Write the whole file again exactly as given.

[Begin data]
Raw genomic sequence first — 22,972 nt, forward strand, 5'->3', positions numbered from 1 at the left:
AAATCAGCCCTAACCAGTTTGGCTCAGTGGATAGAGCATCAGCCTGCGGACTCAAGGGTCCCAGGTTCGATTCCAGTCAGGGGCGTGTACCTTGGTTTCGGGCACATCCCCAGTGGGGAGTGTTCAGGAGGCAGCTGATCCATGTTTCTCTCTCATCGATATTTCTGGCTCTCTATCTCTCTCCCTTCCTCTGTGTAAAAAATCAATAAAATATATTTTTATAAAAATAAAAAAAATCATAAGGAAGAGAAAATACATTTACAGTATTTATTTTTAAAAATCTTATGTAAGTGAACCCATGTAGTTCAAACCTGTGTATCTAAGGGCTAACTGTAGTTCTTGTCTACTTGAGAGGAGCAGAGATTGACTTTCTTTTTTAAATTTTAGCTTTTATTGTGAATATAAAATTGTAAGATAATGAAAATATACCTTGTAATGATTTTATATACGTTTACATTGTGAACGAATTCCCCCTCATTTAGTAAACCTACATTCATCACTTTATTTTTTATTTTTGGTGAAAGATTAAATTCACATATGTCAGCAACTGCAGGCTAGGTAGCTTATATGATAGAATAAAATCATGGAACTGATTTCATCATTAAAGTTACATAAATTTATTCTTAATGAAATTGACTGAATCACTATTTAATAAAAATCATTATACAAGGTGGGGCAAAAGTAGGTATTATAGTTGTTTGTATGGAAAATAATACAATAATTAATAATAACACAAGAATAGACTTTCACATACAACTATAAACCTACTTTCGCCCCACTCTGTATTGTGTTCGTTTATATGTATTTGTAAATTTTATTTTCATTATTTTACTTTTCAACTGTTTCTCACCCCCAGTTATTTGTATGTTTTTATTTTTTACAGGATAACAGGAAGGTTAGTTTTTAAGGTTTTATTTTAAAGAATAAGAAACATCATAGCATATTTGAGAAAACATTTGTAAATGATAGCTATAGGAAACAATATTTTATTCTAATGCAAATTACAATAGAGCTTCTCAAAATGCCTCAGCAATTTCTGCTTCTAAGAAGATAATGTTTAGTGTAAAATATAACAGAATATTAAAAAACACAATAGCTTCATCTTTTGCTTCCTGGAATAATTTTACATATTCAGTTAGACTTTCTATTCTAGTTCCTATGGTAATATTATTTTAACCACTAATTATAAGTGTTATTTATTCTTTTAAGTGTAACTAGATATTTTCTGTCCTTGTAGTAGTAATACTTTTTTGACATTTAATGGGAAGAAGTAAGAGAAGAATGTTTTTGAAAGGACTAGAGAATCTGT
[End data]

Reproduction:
Raw genomic sequence first — 22,972 nt, forward strand, 5'->3', positions numbered from 1 at the left:
AAATCAGCCCTAACCAGTTTGGCTCAGTGGATAGAGCATCAGCCTGCGGACTCAAGGGTCCCAGGTTCGATTCCAGTCAGGGGCGTGTACCTTGGTTTCGGGCACATCCCCAGTGGGGAGTGTTCAGGAGGCAGCTGATCCATGTTTCTCTCTCATCGATATTTCTGGCTCTCTATCTCTCTCCCTTCCTCTGTGTAAAAAATCAATAAAATATATTTTTATAAAAATAAAAAAAATCATAAGGAAGAGAAAATACATTTACAGTATTTATTTTTAAAAATCTTATGTAAGTGAACCCATGTAGTTCAAACCTGTGTATCTAAGGGCTAACTGTAGTTCTTGTCTACTTGAGAGGAGCAGAGATTGACTTTCTTTTTTAAATTTTAGCTTTTATTGTGAATATAAAATTGTAAGATAATGAAAATATACCTTGTAATGATTTTATATACGTTTACATTGTGAACGAATTCCCCCTCATTTAGTAAACCTACATTCATCACTTTATTTTTTATTTTTGGTGAAAGATTAAATTCACATATGTCAGCAACTGCAGGCTAGGTAGCTTATATGATAGAATAAAATCATGGAACTGATTTCATCATTAAAGTTACATAAATTTATTCTTAATGAAATTGACTGAATCACTATTTAATAAAAATCATTATACAAGGTGGGGCAAAAGTAGGTATTATAGTTGTTTGTATGGAAAATAATACAATAATTAATAATAACACAAGAATAGACTTTCACATACAACTATAAACCTACTTTCGCCCCACTCTGTATTGTGTTCGTTTATATGTATTTGTAAATTTTATTTTCATTATTTTACTTTTCAACTGTTTCTCACCCCCAGTTATTTGTATGTTTTTATTTTTTACAGGATAACAGGAAGGTTAGTTTTTAAGGTTTTATTTTAAAGAATAAGAAACATCATAGCATATTTGAGAAAACATTTGTAAATGATAGCTATAGGAAACAATATTTTATTCTAATGCAAATTACAATAGAGCTTCTCAAAATGCCTCAGCAATTTCTGCTTCTAAGAAGATAATGTTTAGTGTAAAATATAACAGAATATTAAAAAACACAATAGCTTCATCTTTTGCTTCCTGGAATAATTTTACATATTCAGTTAGACTTTCTATTCTAGTTCCTATGGTAATATTATTTTAACCACTAATTATAAGTGTTATTTATTCTTTTAAGTGTAACTAGATATTTTCTGTCCTTGTAGTAGTAATACTTTTTTGACATTTAATGGGAAGAAGTAAGAGAAGAATGTTTTTGAAAGGACTAGAGAATCTGT